Spotlight on emerging risks

The Chief Risk Officer Assembly, a joint initiative between Swiss Re, the Geneva Association and the CRO Forum, provides a unique global platform for re/insurance CROs. With emerging risk management issues high on the 2011 agenda, Reto Schneider, Swiss Re’s Head of Emerging Risk Management, provides Swiss Re's perspective on this topic.

How does Swiss Re define emerging risks?

For us, they are new or already known risks which are difficult to assess. I prefer a definition which focuses on faint, initial signals that may or may not further develop into real emerging risks. We investigate these risks because of their potential impact on our business and that of our clients.

Where do we derive our insights into these risks?

We derive our insights from a variety of sources. First, we successfully manage an internal SONAR system on the company’s social network platform, Ourspace. Swiss Re employees are invited to post their notions on this platform. We then scan, filter and prioritise these. In addition to this in-house expert system, we also work with think tanks, universities and institutions such as the World Economic Forum. Other sources of inspiration for us are the Emerging Risk initiatives launched by the CRO Forum or the European project dedicated to Emerging Risk Governance (iNTegRisk).

Do emerging risks pose a real threat in a globalised economy?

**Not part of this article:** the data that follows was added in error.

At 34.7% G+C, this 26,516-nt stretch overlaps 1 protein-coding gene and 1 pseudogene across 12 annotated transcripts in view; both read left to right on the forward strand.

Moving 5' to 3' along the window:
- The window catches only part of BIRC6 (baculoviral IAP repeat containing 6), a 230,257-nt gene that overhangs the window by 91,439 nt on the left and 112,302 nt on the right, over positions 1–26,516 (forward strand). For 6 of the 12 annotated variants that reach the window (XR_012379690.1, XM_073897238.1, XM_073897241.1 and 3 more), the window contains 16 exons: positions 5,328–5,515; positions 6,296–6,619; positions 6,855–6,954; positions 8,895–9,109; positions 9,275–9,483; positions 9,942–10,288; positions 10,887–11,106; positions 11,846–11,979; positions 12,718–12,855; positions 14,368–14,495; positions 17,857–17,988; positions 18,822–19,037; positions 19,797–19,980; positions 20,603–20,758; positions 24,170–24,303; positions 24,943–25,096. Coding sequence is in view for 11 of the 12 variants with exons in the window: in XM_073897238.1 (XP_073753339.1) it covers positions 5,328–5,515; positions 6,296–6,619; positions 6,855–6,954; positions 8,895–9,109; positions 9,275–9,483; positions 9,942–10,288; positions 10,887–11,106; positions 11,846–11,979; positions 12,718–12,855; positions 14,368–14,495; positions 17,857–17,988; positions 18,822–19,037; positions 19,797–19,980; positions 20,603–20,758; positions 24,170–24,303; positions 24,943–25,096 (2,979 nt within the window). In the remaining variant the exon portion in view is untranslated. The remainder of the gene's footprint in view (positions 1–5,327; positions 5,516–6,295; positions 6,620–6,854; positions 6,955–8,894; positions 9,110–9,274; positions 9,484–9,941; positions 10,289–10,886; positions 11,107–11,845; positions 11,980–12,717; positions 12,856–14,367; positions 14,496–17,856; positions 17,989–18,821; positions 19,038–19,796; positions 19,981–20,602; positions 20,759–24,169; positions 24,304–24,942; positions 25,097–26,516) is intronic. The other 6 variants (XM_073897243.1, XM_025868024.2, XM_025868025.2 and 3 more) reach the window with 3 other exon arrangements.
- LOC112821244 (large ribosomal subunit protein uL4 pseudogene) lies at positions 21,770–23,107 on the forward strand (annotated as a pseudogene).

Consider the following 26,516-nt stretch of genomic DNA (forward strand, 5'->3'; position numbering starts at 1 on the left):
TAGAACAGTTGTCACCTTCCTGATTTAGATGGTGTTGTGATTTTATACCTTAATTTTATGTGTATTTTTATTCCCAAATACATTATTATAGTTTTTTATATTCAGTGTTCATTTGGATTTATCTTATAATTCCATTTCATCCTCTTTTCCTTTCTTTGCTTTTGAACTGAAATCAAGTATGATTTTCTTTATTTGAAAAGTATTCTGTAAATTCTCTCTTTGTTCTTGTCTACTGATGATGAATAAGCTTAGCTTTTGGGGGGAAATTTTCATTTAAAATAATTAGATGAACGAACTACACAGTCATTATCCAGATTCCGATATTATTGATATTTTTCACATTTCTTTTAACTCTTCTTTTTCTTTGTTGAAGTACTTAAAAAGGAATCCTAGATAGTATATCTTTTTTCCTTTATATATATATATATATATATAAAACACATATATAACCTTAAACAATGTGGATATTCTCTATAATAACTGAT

When I look at the world, and in particular at our developed world, we could argue that life was never as safe as it is today. But in a globalised economy, our supply chains – driven as they are by Information Technology – have made our society more vulnerable to system failures, more vulnerable because we are more interconnected, and failures spread quickly. A case in point has been the ongoing financial crisis which has highlighted these interdependencies quite dramatically. We are also confronted with highly complex systems, that may no longer be controllable (to the extent we would wish) and with outcomes that are hard to predict.

Are governments and societies reacting in smart ways to address emerging risks?

In my view, governments react rather than act. They are driven by the need to find solutions to short-term challenges. Given the current economic climate, the quality of foresight and planning based on longer-term planning are not really en vogue. I assume that the current uncertainties and speculation about our economic destiny pose a serious threat.

What kind of contribution can the insurance industry make in the mitigation of these risks?

A very traditional role of the insurance industry is to provide risk capital to smooth out fluctuations. In times of high uncertainties, insurance companies not only help to stabilise the overall system. They can also protect individuals’ economic well-being. In times of uncertainty, defensive strategies might become more important. On the other hand, the insurance industry can also help small- and medium-sized companies make the investments in innovation so important for the long-term health of the economy. The provision of this sort of protection in times of austerity has arguably become even more important. However one challenge remains: Is the necessary insurance cover going to remain affordable? This is a challenge that needs to be addressed by all our stakeholders.

Published 16 November 2011

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